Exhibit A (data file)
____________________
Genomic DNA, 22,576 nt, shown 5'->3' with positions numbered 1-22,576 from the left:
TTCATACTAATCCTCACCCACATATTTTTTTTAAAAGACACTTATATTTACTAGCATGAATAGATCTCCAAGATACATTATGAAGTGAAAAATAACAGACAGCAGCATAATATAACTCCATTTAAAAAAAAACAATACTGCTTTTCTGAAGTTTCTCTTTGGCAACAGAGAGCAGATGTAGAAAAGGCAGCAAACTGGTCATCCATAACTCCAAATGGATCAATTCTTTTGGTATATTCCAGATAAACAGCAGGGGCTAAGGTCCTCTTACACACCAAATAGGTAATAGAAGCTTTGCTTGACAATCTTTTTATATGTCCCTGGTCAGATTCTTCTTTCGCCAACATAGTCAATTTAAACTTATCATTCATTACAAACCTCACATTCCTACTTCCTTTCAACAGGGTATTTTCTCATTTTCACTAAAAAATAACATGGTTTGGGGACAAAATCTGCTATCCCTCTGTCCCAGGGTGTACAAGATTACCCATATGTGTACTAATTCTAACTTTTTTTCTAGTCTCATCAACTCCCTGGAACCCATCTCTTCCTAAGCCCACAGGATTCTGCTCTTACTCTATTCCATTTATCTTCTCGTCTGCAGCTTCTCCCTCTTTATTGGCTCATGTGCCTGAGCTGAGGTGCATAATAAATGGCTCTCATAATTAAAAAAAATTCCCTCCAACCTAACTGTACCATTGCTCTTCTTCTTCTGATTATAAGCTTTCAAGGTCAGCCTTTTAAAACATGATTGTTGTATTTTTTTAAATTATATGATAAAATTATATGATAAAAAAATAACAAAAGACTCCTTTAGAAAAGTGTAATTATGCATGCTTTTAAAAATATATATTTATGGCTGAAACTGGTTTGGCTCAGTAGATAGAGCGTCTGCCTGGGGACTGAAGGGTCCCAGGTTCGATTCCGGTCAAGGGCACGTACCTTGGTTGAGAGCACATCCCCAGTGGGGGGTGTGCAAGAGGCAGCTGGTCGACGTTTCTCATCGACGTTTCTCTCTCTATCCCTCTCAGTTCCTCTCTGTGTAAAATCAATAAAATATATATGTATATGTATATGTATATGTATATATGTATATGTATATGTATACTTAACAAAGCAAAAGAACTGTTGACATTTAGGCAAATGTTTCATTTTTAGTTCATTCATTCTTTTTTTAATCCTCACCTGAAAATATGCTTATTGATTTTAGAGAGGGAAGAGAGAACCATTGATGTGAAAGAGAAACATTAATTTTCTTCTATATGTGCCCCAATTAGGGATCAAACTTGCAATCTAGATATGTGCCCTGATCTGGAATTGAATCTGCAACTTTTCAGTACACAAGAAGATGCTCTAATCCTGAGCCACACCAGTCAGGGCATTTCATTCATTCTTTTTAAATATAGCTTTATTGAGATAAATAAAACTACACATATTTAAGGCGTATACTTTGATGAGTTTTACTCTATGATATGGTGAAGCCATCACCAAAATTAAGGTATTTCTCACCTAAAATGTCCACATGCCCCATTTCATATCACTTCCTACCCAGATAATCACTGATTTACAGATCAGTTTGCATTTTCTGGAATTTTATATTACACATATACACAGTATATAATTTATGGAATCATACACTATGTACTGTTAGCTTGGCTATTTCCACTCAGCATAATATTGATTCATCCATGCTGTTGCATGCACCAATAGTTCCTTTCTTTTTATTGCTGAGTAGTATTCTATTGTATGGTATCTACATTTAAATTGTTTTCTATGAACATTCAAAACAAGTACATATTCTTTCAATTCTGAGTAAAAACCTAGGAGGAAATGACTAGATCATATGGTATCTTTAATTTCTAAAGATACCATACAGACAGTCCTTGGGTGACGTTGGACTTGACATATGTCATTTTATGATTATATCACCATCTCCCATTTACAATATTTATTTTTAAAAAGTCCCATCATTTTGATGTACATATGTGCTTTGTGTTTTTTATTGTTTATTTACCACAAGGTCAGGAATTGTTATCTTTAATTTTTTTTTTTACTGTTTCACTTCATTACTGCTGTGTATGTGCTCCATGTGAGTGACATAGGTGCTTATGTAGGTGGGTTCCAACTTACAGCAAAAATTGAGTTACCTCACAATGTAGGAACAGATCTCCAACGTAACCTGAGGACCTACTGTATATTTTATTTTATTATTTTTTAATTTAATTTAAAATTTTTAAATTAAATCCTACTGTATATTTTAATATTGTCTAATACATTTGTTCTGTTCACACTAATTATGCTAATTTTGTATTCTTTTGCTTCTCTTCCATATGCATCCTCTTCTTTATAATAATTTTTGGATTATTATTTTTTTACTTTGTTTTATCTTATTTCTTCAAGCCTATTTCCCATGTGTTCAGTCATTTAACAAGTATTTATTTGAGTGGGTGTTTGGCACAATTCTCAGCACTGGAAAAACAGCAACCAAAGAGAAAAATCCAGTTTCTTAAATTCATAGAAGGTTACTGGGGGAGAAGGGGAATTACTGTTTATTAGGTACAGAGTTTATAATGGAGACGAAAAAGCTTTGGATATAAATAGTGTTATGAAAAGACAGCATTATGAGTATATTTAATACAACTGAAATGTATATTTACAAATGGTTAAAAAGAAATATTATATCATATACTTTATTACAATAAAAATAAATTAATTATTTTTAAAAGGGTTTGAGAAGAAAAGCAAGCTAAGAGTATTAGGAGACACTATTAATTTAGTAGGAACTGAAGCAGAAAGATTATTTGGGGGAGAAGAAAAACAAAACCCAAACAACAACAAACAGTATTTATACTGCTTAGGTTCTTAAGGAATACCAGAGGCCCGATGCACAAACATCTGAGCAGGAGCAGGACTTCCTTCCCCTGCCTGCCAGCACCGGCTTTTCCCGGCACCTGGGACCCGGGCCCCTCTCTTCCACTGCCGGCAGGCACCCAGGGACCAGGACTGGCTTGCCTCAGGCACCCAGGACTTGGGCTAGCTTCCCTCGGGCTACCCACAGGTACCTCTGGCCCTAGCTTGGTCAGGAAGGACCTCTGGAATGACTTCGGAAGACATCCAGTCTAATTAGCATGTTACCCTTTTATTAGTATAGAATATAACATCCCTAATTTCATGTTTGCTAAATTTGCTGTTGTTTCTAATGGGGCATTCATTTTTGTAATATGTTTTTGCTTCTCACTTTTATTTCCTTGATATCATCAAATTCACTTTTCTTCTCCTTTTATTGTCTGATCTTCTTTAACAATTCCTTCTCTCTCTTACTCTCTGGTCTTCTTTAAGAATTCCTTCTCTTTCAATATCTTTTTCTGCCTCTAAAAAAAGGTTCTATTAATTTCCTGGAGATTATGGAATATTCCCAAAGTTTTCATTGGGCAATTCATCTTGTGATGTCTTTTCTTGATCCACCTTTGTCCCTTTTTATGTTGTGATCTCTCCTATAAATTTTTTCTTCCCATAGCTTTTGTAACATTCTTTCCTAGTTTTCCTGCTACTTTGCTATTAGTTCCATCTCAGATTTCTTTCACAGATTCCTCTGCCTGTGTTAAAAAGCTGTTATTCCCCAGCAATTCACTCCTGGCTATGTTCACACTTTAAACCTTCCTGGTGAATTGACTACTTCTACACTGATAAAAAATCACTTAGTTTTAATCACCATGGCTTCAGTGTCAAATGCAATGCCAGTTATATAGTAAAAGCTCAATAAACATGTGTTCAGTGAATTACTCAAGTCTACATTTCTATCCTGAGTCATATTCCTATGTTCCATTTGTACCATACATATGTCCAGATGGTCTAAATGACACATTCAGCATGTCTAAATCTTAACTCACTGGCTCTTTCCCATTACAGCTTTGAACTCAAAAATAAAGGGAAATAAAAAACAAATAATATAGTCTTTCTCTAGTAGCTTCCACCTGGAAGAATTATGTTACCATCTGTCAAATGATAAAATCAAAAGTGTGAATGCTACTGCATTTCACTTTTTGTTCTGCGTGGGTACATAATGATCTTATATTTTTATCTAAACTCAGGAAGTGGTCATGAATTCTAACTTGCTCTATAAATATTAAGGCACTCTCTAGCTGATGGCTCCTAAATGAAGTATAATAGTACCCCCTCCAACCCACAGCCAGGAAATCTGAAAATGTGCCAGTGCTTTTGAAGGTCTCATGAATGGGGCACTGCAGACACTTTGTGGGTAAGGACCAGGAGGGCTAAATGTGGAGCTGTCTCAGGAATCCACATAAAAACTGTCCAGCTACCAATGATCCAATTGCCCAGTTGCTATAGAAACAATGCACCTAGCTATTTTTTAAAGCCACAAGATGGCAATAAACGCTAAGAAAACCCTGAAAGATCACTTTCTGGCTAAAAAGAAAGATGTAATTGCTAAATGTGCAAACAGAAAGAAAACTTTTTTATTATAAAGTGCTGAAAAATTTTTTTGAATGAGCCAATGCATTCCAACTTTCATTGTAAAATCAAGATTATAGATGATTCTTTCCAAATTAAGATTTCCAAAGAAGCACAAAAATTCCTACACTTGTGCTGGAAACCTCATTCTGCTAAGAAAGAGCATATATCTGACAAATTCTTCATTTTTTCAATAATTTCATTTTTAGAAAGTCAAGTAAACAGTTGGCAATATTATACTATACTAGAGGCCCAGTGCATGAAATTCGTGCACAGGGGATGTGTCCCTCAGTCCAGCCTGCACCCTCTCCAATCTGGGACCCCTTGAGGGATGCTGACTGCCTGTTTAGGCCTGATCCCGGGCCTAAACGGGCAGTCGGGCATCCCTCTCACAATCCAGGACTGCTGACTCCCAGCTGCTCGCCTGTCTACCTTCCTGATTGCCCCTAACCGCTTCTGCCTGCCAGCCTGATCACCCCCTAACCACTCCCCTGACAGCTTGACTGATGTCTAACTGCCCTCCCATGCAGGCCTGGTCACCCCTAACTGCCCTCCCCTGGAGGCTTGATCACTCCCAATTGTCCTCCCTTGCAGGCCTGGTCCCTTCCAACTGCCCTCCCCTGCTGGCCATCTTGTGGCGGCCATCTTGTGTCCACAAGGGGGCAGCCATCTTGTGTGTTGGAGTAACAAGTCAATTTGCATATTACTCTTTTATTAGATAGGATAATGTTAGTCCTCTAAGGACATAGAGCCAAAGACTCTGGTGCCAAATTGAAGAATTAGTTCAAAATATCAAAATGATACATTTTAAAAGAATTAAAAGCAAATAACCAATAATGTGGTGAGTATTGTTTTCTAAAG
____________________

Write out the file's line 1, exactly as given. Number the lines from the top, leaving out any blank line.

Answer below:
Genomic DNA, 22,576 nt, shown 5'->3' with positions numbered 1-22,576 from the left: